Future versions of this circuit could be useful for a remotely controlled planetary rover, Dillavou and Stern say. “You can just put it wherever it needs to go and then train it in situ to respond to the signals,” said Stern. In addition, if part of the system gets smashed while deployed on another planet, it could still work.
At the meeting, Michelle Berry, a fourth-year PhD student at Syracuse University, presented theoretical research on a mechanical computer. Such a device would execute logic like a conventional computer but with physical forces instead of electrical signals. For example, the device could be designed to sense a force in its surroundings, which could initiate subsequent motion to allow the device to execute some task.
Berry studies networks of rigid rods connected by joints—similar to K’nex, the children’s toy—and how forces travel through the network. In particular, she is developing a mechanical analog of a transistor. This is an area of the network that lets force propagate only under a specified condition, like a switch. In theory, you can connect these mechanical transistors to form mechanical logic gates, although Berry says these are still experimentally difficult to build.
A mechanical computer based on these jointed rods would also be far less complex than a regular computer, but it could offer advantages for specific applications. Berry names potential biomedical applications inside of a patient’s body where “you don't want electronics, and you don't need crazy processing power,” she says.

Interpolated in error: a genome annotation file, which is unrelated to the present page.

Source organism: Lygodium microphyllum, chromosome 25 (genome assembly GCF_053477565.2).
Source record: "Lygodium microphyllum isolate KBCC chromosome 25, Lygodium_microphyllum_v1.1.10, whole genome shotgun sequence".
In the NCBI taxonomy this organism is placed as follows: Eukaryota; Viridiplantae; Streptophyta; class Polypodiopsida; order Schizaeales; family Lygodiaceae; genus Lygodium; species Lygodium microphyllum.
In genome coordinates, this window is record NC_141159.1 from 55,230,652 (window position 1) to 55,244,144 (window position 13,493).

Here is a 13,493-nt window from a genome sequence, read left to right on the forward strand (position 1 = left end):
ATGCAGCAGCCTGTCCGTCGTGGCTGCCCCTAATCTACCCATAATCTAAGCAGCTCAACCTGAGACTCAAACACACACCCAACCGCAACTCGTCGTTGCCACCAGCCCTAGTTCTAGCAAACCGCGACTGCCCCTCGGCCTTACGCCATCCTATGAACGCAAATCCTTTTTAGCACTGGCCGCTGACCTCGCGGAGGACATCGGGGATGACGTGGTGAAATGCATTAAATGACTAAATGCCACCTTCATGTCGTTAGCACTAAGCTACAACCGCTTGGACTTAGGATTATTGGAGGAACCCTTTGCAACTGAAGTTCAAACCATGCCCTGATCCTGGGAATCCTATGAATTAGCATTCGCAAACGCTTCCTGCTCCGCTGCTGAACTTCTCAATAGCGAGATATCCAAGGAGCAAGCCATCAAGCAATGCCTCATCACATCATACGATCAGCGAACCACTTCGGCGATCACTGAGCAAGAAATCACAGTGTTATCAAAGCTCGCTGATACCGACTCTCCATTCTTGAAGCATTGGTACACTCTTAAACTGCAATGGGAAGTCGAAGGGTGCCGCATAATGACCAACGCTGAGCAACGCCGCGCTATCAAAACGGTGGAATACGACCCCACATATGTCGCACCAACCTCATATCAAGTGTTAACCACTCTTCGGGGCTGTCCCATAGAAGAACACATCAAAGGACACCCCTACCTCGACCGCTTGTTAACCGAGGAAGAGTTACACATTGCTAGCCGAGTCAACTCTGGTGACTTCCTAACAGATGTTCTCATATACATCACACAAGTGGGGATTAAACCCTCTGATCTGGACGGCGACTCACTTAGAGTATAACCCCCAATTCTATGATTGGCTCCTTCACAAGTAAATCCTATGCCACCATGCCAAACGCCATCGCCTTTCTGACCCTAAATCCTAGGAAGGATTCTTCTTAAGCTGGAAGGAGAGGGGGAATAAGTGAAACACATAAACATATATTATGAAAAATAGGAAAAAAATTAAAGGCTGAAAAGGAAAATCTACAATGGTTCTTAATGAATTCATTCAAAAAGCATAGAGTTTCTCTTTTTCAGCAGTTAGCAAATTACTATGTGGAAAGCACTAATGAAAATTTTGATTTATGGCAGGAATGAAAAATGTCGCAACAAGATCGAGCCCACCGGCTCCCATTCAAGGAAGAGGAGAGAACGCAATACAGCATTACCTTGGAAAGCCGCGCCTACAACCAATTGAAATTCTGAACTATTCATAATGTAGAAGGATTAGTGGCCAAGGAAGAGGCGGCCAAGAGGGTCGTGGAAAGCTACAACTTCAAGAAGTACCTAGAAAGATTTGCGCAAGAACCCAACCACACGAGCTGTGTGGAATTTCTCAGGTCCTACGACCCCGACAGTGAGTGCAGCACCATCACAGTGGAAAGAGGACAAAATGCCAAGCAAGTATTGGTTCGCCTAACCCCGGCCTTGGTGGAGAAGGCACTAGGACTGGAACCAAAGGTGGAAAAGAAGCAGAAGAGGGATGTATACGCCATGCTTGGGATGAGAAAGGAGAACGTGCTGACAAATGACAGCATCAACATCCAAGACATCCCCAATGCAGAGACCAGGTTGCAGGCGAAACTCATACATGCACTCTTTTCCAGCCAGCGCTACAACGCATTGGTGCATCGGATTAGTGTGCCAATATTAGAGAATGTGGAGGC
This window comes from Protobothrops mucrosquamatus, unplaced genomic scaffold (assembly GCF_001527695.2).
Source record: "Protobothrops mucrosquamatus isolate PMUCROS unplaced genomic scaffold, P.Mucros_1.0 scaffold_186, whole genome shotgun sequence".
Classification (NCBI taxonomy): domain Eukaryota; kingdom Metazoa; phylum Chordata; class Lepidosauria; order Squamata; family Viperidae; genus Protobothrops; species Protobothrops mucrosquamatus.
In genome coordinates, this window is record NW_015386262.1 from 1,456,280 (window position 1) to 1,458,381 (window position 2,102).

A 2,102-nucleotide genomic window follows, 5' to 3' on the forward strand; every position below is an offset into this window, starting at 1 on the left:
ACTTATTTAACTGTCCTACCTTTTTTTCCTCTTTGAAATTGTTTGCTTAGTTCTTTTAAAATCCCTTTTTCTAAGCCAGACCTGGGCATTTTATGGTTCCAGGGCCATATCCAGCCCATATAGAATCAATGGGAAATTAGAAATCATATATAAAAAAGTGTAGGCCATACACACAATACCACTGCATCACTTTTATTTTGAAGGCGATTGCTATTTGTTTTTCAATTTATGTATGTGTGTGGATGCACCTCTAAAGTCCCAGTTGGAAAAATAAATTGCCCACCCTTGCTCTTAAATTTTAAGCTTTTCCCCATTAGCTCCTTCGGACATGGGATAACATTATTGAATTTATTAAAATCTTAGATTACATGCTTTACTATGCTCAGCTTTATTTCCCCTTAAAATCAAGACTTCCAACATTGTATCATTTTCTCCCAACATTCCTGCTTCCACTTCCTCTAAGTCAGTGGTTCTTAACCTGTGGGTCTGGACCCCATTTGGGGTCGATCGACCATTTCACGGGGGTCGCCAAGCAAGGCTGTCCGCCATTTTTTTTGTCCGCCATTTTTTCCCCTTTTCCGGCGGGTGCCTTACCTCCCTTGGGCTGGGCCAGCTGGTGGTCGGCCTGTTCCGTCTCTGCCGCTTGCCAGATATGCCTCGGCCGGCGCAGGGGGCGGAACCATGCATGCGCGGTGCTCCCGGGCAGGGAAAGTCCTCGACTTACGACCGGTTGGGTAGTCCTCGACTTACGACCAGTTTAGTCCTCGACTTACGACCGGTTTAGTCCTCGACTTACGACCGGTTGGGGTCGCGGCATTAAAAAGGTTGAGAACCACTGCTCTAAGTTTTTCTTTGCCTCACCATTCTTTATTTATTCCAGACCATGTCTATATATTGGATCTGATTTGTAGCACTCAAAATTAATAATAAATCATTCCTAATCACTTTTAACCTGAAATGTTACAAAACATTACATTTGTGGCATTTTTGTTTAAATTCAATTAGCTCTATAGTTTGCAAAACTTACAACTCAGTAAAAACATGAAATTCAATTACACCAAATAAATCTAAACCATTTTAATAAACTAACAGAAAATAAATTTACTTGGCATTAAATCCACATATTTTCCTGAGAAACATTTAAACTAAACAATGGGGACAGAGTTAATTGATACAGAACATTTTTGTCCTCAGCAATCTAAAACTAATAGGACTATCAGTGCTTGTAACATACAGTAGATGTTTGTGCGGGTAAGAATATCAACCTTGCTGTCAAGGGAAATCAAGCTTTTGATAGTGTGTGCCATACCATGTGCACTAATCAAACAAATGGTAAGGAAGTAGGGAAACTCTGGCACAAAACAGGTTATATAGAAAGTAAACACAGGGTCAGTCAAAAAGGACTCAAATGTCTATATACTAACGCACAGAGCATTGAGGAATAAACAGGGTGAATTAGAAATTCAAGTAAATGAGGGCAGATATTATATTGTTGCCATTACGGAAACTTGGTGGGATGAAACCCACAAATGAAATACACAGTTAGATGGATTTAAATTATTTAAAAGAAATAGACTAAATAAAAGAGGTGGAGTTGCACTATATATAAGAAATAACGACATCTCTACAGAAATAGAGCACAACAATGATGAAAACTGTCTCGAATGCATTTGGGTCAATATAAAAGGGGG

Nidhi Pashine designs and studies metamaterials that mimic a protein mechanism known as allosteric regulation. In allosteric regulation, a molecule binds to a site on a protein, often changing the protein’s shape and allowing another site on the protein to become active. “This site [becomes] capable of undergoing a chemical reaction that it couldn’t do before,” says Pashine, who recently received her PhD from the University of Chicago.
Pashine’s metamaterials, made of rubber, form a net composed of polygons resembling a spider web. This arrangement of polygons is random: its disorder is inspired by the arrangement of atoms in glass.
Pashine engineers each metamaterial to respond to force in a specific way. If you pull at one site on the metamaterial, the force propagates through the material to induce a desired motion on the other end. It’s like if opening someone’s front door caused a window to shut on the other side of the house, Pashine describes.
Typically, researchers use simulations to design their metamaterials, which fail to capture the complexity of real-world materials. Pashine came up with an experiment-based algorithm that avoids the limitations of simulations. In her method, she designs her network to respond correctly by removing links in the network based on measurements of the stresses in the metamaterial.
Pashine says that “pruning” a random network to create a metamaterial also offers design advantages compared to designing the network from the ground up. “It's much easier if you start with something random and then modify it,” she says.
Video recordings of these and other programmable matter presentations will be available on the meeting website (march.aps.org) until June 19, 2021.
The author is a freelance science writer based in Columbus, Ohio.
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Editor: David Voss
Staff Science Writer: Leah Poffenberger
Contributing Correspondents: Sophia Chen, Alaina G. Levine